For a while now, I’ve had the impression that Don’t Nod is the gaming studio equivalent of M. Night Shyamalan. The peaks–such as Life is Strange 2 or Vampyr–are genuinely intriguing, while the valleys–like Twin Mirror or Remember Me–are usually at least peculiar, even if they’re ultimately not so great. With the studio’s upcoming game, Banishers: Ghosts of New Eden, set to release in just a few weeks, I’ve been eager to learn more about this new intellectual property. What will Don’t Nod bring to the table this time, and how will it all come together? As it turns out, Banishers isn’t as eccentric as some of the team’s other games, at least not at first glance. However, I hope that this ghostly tale can distinguish itself from the influence it draws from.
Recently, I had the opportunity to play around two hours of Banishers, and after an introduction that begins in a small New England village, the game’s focus quickly became clear: Banishers is Don’t Nod’s interpretation of an action-adventure game in the vein of 2018’s God of War. This becomes evident in how you traverse the world with a companion, gather abundant crafting materials, upgrade your equipment and weapons, solve environmental puzzles to overcome obstacles, and routinely dismantle fantastical creatures with vibrant combos, both metaphorically and literally–even God of War’s favored use of bright orange is replicated.
When I realized that Banishers is Don’t Nod playing it safer than they have with games like Remember Me or Twin Mirror, I was somewhat disappointed. I was expecting something peculiar and innovative, not a familiar action-packed adventure where I hurl bladed weapons to dispatch vile creatures while my NPC ally joins me in battle. However, by the time the demo concluded, I began to notice and appreciate the unique aspects of Banishers.
Although Banishers borrows God of War’s concept of an Atreus-like companion, in this case, the character of Antea is also fully playable. With the press of a button, I can switch between Red and Antea, Red’s spectral lover. Antea still assists in combat when summoned, similar to Atreus and his arrows, but I can also embody her instantaneously, unleashing entirely different attacks and combos. Since she is a ghost, she occupies the same space Red occupied just a moment before, resulting in a seamless and efficient transition. It’s an interesting evolution of what came before, and this building upon a familiar foundation extends to other aspects of the game.
Outside of combat, Antea serves as Red’s alternate vision mode, perceiving things in her ghostly realm that are invisible to Red’s physical eye. This means that some puzzles require me to switch back and forth between the characters to ultimately reach my destination. In the story, Red and Antea’s objectives are not always aligned, and I witnessed both minor and major ways in which I could influence the narrative, sometimes through dialogue options that appeared as I roamed the mystical woods, and other times by making difficult choices with seemingly distinct outcomes for both Antea and other characters in the story.
His name is Red, but his powers are orange. What’s the reason?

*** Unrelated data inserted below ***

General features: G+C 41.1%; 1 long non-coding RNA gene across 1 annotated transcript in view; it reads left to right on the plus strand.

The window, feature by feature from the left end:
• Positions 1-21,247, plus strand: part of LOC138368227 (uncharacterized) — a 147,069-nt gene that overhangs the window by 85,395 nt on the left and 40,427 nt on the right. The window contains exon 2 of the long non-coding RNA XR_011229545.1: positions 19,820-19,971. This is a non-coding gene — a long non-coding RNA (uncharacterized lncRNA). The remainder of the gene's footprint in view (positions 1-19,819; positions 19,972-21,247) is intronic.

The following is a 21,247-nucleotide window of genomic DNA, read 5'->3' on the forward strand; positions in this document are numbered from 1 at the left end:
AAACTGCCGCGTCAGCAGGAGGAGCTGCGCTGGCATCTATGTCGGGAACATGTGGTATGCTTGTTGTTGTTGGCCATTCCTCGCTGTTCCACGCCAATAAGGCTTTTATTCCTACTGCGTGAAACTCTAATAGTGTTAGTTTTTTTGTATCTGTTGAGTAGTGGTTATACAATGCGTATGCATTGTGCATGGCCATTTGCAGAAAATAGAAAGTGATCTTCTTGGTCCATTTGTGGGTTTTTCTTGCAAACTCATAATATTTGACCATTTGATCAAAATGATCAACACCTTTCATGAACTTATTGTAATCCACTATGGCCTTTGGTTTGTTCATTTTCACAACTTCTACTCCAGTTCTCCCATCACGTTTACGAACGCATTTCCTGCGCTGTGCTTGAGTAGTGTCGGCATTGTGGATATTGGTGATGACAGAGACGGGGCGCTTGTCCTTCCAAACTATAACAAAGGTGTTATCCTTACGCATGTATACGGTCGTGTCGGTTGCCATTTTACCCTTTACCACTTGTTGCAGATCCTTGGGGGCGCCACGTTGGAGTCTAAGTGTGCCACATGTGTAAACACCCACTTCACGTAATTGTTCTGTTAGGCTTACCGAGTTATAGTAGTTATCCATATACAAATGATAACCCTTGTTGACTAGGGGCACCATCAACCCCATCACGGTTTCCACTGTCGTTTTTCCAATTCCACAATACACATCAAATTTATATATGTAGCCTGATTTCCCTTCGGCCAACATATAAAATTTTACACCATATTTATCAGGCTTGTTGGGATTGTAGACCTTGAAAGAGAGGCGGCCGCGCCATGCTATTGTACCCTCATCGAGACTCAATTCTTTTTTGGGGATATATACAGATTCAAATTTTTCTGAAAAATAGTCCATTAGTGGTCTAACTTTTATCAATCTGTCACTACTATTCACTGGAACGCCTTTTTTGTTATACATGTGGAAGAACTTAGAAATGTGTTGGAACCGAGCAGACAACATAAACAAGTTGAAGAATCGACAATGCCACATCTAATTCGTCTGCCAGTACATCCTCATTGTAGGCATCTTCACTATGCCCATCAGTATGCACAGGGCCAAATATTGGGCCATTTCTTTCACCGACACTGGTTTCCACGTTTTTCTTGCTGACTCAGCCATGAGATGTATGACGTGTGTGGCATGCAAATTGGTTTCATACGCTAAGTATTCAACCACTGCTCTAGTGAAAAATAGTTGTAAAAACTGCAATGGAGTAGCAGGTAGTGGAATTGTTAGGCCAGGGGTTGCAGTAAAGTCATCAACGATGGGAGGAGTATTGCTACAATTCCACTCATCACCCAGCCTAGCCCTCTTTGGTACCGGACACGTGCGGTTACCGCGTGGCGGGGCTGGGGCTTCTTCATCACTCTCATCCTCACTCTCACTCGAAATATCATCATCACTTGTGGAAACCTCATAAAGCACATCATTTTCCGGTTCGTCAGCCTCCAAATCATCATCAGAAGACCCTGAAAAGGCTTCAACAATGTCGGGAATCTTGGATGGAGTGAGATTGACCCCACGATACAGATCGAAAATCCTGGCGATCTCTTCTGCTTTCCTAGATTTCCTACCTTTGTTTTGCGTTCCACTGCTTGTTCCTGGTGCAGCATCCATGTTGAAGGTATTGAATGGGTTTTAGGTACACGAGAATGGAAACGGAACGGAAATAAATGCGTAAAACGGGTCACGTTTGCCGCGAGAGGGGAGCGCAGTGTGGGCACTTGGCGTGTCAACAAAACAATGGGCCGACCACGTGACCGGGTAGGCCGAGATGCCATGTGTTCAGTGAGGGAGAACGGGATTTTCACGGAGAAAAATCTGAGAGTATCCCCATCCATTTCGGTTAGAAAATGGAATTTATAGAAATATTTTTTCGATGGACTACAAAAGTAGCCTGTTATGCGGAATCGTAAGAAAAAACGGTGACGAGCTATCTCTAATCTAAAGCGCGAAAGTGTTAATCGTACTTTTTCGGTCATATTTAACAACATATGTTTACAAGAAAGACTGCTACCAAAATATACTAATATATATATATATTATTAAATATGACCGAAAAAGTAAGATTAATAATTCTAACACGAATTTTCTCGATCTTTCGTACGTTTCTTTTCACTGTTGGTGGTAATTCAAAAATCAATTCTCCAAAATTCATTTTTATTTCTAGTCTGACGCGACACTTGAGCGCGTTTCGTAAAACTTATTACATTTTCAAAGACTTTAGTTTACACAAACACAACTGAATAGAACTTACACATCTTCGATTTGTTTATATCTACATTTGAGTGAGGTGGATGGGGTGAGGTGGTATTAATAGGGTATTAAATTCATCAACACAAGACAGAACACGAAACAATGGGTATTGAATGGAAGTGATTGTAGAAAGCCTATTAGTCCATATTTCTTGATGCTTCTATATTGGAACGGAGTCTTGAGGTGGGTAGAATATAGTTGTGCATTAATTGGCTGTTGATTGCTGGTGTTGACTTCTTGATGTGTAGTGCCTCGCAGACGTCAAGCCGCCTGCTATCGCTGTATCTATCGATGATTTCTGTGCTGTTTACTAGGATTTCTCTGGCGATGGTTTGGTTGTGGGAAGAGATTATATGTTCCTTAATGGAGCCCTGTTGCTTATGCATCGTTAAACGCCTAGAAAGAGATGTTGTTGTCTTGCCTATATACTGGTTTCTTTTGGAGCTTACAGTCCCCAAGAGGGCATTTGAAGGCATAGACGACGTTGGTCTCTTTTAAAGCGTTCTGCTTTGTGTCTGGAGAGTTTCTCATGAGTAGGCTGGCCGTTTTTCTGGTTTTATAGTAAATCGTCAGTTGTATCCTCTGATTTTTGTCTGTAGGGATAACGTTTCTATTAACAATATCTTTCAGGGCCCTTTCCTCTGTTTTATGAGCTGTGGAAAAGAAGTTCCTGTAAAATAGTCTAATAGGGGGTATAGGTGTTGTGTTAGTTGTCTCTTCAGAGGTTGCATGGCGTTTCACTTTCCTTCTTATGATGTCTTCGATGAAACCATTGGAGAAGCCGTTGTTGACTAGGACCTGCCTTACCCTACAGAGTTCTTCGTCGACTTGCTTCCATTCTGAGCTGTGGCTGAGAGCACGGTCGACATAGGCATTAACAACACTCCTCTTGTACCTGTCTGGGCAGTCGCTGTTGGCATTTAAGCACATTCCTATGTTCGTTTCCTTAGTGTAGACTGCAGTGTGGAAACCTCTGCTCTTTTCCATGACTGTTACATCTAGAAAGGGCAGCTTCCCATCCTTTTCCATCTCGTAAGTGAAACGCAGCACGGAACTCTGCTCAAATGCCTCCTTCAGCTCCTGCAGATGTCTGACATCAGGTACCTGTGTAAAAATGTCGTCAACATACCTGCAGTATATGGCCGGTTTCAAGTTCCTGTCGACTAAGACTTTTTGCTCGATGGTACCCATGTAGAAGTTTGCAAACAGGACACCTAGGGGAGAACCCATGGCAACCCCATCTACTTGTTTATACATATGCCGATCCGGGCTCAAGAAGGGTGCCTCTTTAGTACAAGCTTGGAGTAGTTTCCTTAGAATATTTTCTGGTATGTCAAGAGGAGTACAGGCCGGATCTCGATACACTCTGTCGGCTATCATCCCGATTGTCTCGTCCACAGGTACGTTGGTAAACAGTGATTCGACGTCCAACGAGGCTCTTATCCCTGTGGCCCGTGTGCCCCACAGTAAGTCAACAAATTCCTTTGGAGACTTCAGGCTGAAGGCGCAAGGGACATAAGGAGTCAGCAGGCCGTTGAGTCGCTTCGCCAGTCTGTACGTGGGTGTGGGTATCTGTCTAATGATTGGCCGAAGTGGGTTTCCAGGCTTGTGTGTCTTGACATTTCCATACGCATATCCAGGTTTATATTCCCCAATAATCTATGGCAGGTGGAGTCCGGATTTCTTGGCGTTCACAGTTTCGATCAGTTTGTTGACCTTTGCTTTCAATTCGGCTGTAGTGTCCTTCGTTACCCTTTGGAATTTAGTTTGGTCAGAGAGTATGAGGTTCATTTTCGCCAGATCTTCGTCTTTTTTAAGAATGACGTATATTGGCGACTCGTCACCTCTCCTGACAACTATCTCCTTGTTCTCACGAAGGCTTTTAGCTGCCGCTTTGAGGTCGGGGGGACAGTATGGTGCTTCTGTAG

My demo started at level 7 in the game’s RPG-lite skill tree, which meant that certain story elements were absent. However, from what I gathered, it is Red’s mission to somehow save his beloved, and my decisions will impact her ultimate fate. At crucial narrative crossroads, I had the choice to help Antea be resurrected or aid her in “ascending,” which gave me pause since I didn’t yet have all the context regarding the divergent paths. If my love is a ghost, what advantages might there be in keeping her that way and rejecting her resurrection? It became a narrative hook that I eagerly clung to, wishing to learn more before diving back into the game in November.
Beyond the gameplay mechanics reminiscent of God of War and the inherently intriguing New England setting, what intrigued me the most was the dynamic between the co-protagonists. God of War tells a tale of fatherhood. Banishers employs familiar gameplay elements and similarly monstrous creatures in a world steeped in mythology, but it does so while substituting paternal love for romantic love, a change that I am excited to explore.
In the demo’s most significant branching moment, I chose what I believed to be the ideal resolution between warring sisters, hoping to bring them closer and end their conflict for good. However, my good intentions only made things worse in a way that seemed reasonable but still caught me off guard. Defeating a massive, hate-fueled, four-legged ghost named The Beast gave the combat a sense of grandeur after spending two hours dismantling lesser spirits, but it was the subsequent conversational segments that truly revealed the potential of Banishers.
As Red and Antea strive to banish ghosts from the lives of those around them, episodic tales like the one I witnessed will gradually unveil more about the duo. I am eager to see where Red and Antea’s journey leads and how my choices can impact both Antea’s destiny and the lives of those connected to the two characters. If Don’t Nod can infuse the game’s familiar setup with challenging decisions and a meaningful love story, that alone may be enough for me to consider this journey worthwhile.
Banishers: Ghosts of New Eden will be available on PS5, Xbox Series X|S, and PC on November 7.